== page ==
Sunday Leftovers

“Wednesday may go down as the day the unions died. The agreement reached last week among Governor Christie, Senate President Stephen Sweeney and Assembly Speaker Sheila Oliver to reform the public pension and health benefits system may be the most historic event in New Jersey since George Washington took a boat across the Delaware River.” That's The Record's Editorial Board.

Some dispute over who's in that boat. According to the NJEA website, tomorrow's protest march against the bill to increase health and benefits contributions is the "Second Battle of Trenton." Public employees "will come to Trenton by the thousands to reclaim the Capitol City for the people of New Jersey." Um, that would make it the Third Battle of Trenton, right? The Second Battle occurred in 1776 when General Washington crossed the Delaware to slip back into Trenton and fight the King's Troop, the second time in 8 days.

The Courier-Post Editorial Board wonders, “what force has suddenly left the New Jersey Education Association, once the most powerful lobbying organization in Trenton, staggering around like a wounded tiger, growling at everyone and trying to figure out what allies it has left?”

In The Lobby parses NJEA’s strategy, wondering at the possibility of an attempt to unseat Sen. Sweeney and Assemblywoman Oliver so that NJEA (and others) can have “new leaders who the public sector unions think they can work with.” Joe Cryan, who has loudly denounced the new legislation on salary and pension benefits, is a possible candidate for elevated office.

A sticking point
on the health and pension benefits legislation winding its way through the Legislature: under the Sweeney plan public employees, including teachers, would be prohibited from getting out-of-state hospital treatment. Sweeney says it’s to save struggling Jersey hospitals. Unsolicited advice: this is not a hill to die on.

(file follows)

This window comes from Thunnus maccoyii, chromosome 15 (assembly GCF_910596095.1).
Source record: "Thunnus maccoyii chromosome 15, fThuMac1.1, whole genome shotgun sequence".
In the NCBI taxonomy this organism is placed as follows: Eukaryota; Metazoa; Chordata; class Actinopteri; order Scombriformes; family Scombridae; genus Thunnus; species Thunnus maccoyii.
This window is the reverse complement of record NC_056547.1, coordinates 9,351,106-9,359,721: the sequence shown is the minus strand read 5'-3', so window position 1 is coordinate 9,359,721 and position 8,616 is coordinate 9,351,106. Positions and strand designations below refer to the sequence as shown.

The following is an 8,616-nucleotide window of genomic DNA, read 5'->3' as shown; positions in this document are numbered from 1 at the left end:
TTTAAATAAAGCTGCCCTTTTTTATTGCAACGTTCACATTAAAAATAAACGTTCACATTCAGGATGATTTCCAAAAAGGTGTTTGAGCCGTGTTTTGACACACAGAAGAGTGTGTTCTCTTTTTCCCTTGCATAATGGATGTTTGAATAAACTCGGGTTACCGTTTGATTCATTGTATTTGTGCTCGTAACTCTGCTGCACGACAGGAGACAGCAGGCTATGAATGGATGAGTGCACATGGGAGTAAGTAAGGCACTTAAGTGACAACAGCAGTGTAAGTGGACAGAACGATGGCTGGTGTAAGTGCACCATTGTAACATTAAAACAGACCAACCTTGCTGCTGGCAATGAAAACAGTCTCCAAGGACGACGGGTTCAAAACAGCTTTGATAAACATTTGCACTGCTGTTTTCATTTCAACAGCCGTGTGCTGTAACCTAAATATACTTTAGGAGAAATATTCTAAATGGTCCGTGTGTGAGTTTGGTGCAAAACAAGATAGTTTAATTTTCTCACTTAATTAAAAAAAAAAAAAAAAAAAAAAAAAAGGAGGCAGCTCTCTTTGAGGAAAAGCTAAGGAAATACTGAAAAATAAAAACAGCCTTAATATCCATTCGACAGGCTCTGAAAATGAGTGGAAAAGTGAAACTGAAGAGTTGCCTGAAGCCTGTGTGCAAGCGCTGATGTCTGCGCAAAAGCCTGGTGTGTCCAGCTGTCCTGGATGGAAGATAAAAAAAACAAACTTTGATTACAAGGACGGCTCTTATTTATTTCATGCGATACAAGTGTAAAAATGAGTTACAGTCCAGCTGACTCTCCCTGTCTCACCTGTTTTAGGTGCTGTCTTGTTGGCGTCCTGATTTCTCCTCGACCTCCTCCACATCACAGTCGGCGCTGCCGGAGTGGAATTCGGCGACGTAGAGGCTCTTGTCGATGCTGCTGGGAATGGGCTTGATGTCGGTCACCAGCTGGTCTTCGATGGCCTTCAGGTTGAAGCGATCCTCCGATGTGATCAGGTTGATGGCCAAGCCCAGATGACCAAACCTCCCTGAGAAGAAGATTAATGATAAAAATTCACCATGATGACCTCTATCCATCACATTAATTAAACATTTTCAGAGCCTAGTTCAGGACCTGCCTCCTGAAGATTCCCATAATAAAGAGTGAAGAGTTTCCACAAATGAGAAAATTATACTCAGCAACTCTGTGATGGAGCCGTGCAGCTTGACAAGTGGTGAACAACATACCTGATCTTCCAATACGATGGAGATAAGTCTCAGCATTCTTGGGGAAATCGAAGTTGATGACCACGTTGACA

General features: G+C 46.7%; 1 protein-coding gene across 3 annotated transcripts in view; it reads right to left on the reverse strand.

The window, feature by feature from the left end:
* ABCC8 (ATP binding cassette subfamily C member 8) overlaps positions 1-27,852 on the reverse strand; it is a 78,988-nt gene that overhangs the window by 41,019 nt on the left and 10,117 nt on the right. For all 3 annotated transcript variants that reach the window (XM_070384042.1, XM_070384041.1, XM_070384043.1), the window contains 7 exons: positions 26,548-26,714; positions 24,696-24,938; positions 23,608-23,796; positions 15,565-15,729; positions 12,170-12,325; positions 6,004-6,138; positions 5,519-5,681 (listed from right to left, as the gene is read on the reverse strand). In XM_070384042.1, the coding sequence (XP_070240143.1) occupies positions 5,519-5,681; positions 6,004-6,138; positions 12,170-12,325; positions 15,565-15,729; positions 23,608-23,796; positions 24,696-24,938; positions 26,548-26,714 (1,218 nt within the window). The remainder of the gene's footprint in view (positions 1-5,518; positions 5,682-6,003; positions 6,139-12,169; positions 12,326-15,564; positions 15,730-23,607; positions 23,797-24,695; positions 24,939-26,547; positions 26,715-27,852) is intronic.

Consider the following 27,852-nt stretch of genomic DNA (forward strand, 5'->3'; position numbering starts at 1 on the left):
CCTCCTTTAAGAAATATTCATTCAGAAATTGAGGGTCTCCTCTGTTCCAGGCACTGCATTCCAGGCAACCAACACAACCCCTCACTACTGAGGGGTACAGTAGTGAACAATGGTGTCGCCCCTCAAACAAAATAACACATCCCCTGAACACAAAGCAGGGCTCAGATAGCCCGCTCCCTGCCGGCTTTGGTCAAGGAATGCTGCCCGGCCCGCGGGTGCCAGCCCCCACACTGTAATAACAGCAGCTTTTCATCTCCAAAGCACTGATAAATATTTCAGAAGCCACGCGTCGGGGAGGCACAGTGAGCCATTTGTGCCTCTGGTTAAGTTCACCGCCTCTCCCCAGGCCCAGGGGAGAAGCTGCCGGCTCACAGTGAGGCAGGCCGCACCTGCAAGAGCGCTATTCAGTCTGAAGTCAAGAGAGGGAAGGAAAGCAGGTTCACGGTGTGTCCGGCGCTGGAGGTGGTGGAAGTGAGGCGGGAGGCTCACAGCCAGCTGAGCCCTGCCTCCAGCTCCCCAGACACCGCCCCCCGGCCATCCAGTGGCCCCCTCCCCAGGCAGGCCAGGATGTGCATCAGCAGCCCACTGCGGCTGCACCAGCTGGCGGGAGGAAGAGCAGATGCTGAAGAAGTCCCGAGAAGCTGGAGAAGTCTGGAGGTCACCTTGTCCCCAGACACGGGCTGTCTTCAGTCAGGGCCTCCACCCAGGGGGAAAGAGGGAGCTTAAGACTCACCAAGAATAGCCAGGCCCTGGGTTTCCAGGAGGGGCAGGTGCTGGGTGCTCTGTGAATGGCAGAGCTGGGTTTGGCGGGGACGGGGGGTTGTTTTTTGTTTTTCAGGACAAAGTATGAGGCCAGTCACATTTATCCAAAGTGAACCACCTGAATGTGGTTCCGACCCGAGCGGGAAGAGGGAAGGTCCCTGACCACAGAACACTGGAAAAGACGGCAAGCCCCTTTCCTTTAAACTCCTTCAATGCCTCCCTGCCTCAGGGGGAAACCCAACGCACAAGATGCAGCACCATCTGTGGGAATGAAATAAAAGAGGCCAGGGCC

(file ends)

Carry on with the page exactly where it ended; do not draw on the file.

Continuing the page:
NJ Spotlight analyzes the legislation that’s causing all this fuss.

Derrell Bradford has a new gig. The Courier Post profiles Better Education For Kids (B4K), a 501(C)4 which will advocate for an education reform agenda, specifically bipartisan reform, and try to fight back against NJEA’s p.r. machine. Here's B4K's first ad.

Don’t miss Leslie Brody’s story in The Record on Public School 10 in Paterson where teachers combat impoverished and apathetic parents, administrators suffer tenure laws that ban them from getting rid of the worst teachers, and kids are so far behind that the principal says that every student in the school could legitimately be held back.

Nine NJ school districts will pilot a value-added teacher evaluation system, reports NJ Spotlight.

The Star-Ledger reports that about 300 Newark high school students, close to half of them registered at Barringer High School, have “repeatedly failed to pass the state’s traditional or alternative high school proficiency exam and will not graduate…”

“One quarter of NJ’s superintendents will retire or seek employment elsewhere at the end of this school year,” reports the Star-Ledger. Richard Bozza, director of the NJ Association of School Administrators, called the salary cap on superintendent salaries “crippling.” What about all those principals and asst. superintendents who can now apply for the vacant slots? Nope, says, Bozza. They make more money in the lower positions than they can make as superintendents. There are no salary caps in those positions that limit income.